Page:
So when you create your newsletter, stop after every sentence you write and ask yourself, “Is this sentence actually adding value to the reader?”

It’s funny because I’m actually doing that right now. I’m questioning if every sentence I write in this article will add value to you .

But anyway, you won’t believe how effective this best practice is.

It lets you determine if your writing is worth mentioning or cutting out entirely. It lets you send your subscribers only high-quality content—all by simply being critical and judging the messaging you’re creating.

Because in the end, what determines whether people will read your stuff is if it’s of high quality and value. And this is the “special something” all newsletters must have to get read.

Remember, don’t send bland content. Or filler images. Or random emails asking your subscribers to just buy from you.

The content of your newsletter must be valuable to the reader.

For instance, don’t include cookie-cutter content that no one wants to read or cares about. Be authentic.

90% of millennials say authenticity is important to them when deciding which brands they support.


But despite that stat, some brands aren’t authentic, though.

They just send automatic email newsletters without realizing that a human will actually be reading them. And this is exactly what makes them not get more email engagement.

Be especially careful to understand your audience. Because when you don’t, you could be creating content you think is authentic and meaningful for them. But really, you’re just alienating more of your audience.

A whopping 88% of people want authenticity. If you’re not providing it to them, they will find someone else who will.


But there seems to be a disparity between what companies think they are putting out and what readers actually think about their content.

According to Stackla, 51% of consumers think that less than half of brands actually create authentic content, but 92% of marketers think their content resonates as authentic with their customers. This is a problem. This means most marketers aren’t doing as good of a job creating authenticity as they think.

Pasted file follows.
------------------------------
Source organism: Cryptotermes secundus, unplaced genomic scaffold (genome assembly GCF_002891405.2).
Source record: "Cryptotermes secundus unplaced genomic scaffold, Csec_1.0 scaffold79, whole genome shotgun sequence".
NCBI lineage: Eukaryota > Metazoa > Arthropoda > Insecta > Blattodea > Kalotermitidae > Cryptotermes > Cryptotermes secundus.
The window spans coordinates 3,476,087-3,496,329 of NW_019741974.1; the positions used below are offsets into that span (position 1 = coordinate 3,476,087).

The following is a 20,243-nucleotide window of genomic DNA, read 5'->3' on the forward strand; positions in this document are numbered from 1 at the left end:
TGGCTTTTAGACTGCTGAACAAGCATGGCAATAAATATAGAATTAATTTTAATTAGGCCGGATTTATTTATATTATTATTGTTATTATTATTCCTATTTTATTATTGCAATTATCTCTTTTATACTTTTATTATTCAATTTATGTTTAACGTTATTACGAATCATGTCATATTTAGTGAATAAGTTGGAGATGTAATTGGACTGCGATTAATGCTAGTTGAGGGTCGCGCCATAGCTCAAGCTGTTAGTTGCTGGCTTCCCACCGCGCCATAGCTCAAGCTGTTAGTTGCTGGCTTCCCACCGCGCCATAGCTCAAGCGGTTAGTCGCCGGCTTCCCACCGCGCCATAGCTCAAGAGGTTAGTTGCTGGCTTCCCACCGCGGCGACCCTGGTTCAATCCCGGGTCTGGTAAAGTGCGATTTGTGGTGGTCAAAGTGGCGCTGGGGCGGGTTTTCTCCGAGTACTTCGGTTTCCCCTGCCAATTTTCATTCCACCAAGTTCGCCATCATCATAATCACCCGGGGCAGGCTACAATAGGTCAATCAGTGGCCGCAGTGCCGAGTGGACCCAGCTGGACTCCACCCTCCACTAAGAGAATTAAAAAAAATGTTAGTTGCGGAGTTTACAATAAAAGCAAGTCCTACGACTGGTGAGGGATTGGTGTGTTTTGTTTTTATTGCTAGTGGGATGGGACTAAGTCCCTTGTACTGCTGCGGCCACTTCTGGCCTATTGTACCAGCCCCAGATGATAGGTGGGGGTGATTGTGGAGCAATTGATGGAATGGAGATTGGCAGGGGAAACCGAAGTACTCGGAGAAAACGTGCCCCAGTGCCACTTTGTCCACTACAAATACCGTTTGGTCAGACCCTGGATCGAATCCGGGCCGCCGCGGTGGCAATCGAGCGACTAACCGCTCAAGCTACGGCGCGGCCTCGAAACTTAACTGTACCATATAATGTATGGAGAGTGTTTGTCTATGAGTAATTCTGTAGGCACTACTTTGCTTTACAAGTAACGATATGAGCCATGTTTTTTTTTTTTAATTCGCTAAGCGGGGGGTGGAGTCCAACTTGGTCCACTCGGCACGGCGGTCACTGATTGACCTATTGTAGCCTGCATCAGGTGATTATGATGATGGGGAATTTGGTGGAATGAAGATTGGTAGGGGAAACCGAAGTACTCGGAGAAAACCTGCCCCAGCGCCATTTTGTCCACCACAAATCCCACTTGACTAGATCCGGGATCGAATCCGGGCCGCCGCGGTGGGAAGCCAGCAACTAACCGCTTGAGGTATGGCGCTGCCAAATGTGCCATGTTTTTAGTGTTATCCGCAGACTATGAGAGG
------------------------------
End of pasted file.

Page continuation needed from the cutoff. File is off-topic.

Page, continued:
Only use unique content that speaks to people, and that is relevant.

That’s the only way you’ll make your subscribers actually read your emails and eventually convert them into paying customers.

Creating a Newsletter Step 5: Choose What the Heck(!) You’re Going To Write About (Make It “Repeatable”)

To send out newsletters regularly, you must build a system.

What exactly does this mean?

Great question.

It means you can’t afford to wonder what to send in your newsletters every week. You need to create something sustainable. You also need the process to be repeatable.

Marketers waste nearly 25% of their time per week on duplication of work. That’s 328 hours annually they could be putting into something else.

And the more you can systematize your newsletter, the more time you’ll save.

For instance, as mentioned earlier, one way to speed things up is by building a system where you send a newsletter to promote every single article you write for your blog.

We have a calendar where we write down all the articles we’ll publish in one month.


Yes, this means you must also build a system for writing your articles. But who said it was going to be a piece of cake?

It requires some time and effort, but it’s worth it.

Starting out, just write an article each week. Write about anything you think can add value to your audience.

Whether you’re a startup, entrepreneur, agency, or business owner, you know your stuff. You built your company, didn’t you?

No one knows your products or services better than you do.

So what you’ll do is grab a pen and put all that knowledge into a paper. Well, it’d probably be more efficient to type it on a computer, huh?

But you get the point.

Side note: What about AI?

New AI writing technology (such as ChatGPT and Bard) can allow you to write a whole newsletter in seconds.

In fact, 28% of marketers use generative AI to create emails.

But be careful about relying too much on AI for newsletter writing. (We are writing an article about if the hype on AI writing tools is just a fad. Stay tuned.)